Srimad-Bhagavatam 1.1.2, Part Two
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Śrīmad-Bhāgavatam 1.1.2, Part Two
Continuing the explanation of the second verse of Śrīmad-Bhāgavatam, from the words śrīmad-bhāgavate mahā-muni-kṛte:
In these words, the Bhāgavatam indicates its own proper name, as Śrīla Jīva Gosvāmī explains. The Bhāgavatam is valuable not only because it creates auspiciousness and removes misfortune; much more importantly, it gives one Bhagavān. That it does so is the meaning of the name Bhāgavatam. This Bhāgavatam is śrīmad in the sense that it is naturally endowed with all of the Supreme Lord’s personal potencies, just as His names and other attributes are so endowed. The suffix -mad in śrīmad indicates permanent, inseparable endowment, not just temporary or conditional possession. A person may be a sannyāsī at some stage of his life and for some time carry a daṇḍa; he has other attributes, however, which are permanent, like his consciousness. Thus the proper name of this book is the full title Śrīmad-Bhāgavatam. Just as a blue lotus is not properly identified by calling it only “blue” or only “lotus,” so śrīmad is not simply an adjective to be optionally added to Bhāgavatam. Still, when the book is called Bhāgavatam for short, the abbreviation, used out of familiarity, is acceptable, just as those who have affection for Queen Satyabhāmā sometimes call her Bhāmā.
As the most excellent book, the Bhāgavatam is connected with the most excellent authors. It is actually eternal, but like other apauruṣeya scriptures it is credited to the sages who at various times received it in their meditation and spoke it for others. As Śrīla Śrīdhara Svāmī points out, the first mahā-muni, greatest of sages, who taught the Bhāgavatam was the Supreme Lord Nārāyaṇa, who spoke it to Lord Brahmā in a brief form. Brahmā then spoke the Bhāgavatam to Nārada, who empowered Vyāsadeva to deliver it to the human race living in Kali-yuga. Among all the great sages on the face of the earth, Vyāsa is famous as the greatest, though a number of other sages are much elder to him. Vyāsadeva edited all the Vedas just before the beginning of this age, and after the mature contributions of his own books Mahābhārata and the Vedānta-sūtras, he received the order from his guru to culminate his literary work with Śrīmad-Bhāgavatam.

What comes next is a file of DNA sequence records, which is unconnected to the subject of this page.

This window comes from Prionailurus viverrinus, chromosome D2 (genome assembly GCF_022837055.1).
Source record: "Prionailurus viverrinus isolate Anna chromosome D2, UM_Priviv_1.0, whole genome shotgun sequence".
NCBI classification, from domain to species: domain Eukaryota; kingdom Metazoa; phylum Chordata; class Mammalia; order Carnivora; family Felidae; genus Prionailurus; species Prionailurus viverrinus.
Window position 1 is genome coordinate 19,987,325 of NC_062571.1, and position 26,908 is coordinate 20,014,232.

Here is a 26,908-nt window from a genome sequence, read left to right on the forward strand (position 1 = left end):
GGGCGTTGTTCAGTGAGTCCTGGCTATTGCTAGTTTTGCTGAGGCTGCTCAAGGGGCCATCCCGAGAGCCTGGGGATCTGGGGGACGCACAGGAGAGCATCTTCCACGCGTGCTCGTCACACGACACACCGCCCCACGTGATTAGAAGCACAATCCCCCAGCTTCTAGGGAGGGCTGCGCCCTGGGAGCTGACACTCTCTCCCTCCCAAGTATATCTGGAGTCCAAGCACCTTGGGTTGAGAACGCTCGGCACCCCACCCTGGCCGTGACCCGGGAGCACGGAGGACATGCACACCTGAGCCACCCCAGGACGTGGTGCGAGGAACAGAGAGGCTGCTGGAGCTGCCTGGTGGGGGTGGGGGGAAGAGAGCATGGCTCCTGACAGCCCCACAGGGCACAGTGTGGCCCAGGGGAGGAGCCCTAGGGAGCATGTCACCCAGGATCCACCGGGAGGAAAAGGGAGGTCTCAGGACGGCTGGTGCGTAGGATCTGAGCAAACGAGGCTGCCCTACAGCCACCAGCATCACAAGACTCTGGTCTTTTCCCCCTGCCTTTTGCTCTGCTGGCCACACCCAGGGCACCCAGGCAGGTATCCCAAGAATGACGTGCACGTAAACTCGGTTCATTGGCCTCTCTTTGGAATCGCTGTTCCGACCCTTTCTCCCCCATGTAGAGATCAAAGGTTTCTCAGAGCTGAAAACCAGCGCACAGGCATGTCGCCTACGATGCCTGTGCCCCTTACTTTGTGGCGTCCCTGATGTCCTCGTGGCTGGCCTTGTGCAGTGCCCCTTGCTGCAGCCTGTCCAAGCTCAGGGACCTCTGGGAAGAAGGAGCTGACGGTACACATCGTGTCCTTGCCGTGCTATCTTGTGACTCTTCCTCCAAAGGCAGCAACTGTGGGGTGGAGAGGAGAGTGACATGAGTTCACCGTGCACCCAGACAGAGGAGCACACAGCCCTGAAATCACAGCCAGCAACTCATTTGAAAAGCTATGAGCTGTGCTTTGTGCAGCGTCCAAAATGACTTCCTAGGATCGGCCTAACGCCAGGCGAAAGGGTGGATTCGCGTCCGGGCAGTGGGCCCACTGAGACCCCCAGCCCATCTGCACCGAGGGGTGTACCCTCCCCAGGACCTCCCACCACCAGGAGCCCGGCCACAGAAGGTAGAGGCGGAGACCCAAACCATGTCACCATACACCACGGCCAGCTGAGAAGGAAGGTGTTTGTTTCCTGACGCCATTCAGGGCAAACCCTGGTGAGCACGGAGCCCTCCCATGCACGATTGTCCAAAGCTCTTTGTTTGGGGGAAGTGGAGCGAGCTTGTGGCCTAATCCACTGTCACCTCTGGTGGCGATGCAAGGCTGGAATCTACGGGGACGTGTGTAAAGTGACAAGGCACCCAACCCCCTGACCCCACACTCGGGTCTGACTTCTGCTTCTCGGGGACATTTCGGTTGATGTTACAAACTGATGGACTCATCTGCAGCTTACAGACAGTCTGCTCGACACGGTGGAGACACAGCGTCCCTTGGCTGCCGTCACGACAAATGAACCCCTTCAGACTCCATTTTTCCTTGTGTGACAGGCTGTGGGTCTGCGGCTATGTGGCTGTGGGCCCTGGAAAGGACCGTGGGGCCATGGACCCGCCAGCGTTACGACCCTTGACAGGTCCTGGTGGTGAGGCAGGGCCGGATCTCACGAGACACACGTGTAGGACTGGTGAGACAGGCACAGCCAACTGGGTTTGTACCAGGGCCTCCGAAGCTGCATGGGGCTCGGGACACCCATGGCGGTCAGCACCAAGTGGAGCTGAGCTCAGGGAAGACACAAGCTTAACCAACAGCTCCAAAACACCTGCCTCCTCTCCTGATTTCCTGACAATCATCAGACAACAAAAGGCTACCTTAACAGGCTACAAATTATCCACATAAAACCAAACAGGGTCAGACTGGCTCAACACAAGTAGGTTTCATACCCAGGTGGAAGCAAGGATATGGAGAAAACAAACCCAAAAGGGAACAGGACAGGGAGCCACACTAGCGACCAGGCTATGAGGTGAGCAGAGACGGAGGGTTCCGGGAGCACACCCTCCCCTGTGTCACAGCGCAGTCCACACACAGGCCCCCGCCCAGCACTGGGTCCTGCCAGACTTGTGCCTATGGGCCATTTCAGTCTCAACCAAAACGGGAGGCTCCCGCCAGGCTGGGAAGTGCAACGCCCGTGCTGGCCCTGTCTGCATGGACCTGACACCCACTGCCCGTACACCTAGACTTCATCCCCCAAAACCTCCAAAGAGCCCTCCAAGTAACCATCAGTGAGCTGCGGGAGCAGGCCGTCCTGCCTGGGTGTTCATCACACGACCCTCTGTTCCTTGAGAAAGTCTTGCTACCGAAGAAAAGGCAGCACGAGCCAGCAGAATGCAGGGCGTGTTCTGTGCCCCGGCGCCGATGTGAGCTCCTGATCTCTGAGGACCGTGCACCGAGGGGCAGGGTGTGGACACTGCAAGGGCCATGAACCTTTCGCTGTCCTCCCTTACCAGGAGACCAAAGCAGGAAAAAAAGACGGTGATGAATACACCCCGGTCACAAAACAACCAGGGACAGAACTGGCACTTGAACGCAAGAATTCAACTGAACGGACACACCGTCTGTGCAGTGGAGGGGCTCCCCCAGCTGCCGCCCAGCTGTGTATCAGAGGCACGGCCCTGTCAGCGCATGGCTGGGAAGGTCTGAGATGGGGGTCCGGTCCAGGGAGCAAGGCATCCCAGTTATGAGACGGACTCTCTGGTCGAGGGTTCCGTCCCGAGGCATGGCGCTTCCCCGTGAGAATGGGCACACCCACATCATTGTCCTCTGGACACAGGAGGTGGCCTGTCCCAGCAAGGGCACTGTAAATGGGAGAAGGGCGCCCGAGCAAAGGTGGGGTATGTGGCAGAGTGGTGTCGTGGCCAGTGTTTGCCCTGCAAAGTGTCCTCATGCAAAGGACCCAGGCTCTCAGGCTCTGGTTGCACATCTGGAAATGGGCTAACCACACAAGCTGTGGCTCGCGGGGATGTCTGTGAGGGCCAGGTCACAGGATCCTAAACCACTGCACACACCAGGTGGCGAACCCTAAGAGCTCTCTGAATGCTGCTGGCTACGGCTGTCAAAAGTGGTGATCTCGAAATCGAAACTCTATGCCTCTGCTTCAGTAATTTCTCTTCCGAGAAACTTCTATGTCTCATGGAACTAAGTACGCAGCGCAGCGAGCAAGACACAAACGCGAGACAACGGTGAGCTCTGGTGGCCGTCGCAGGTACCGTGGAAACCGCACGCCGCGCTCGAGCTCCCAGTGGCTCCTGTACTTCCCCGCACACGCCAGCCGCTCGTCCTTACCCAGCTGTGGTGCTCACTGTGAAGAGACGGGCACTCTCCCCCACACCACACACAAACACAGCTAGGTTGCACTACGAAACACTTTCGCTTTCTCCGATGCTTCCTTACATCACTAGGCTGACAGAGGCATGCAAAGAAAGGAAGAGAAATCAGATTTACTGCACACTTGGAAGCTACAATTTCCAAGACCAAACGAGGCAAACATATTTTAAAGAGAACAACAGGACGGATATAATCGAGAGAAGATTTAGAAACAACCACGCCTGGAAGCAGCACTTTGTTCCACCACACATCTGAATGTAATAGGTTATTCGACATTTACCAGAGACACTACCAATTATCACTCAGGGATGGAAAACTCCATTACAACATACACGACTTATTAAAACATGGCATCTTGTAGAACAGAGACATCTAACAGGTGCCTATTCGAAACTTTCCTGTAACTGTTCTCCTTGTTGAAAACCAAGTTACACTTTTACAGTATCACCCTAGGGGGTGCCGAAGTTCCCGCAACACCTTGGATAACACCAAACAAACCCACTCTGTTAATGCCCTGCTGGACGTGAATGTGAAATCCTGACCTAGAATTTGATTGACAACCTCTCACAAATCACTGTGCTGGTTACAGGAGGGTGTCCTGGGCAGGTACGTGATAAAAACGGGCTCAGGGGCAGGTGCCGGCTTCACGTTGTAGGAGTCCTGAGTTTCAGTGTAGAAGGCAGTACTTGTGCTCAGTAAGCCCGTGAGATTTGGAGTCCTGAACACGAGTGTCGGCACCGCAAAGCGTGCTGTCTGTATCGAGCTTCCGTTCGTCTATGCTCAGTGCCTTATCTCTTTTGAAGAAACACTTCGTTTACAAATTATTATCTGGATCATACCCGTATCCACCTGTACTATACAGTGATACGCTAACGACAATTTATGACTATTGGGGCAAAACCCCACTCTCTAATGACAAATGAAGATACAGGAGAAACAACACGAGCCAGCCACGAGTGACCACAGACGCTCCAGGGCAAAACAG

No other scripture is as valuable as the Bhāgavatam. Other scriptures and the spiritual methods they teach may help people achieve God consciousness, but only gradually and not to the fullest extent. Karma-kāṇḍa scriptures only indirectly make one qualified for the jñāna-kāṇḍa, which again only incrementally approaches the goal of devotional life. Karma-kāṇḍa worship of demigods is only indirectly devotional service. Only a small fraction of all Vedic literatures teach devotional service mixed with motives of karma and jñāna, and only an even smaller handful of books teach pure devotional service. No other text provides as complete and systematic a presentation of pure bhakti as does Śrīmad-Bhāgavatam.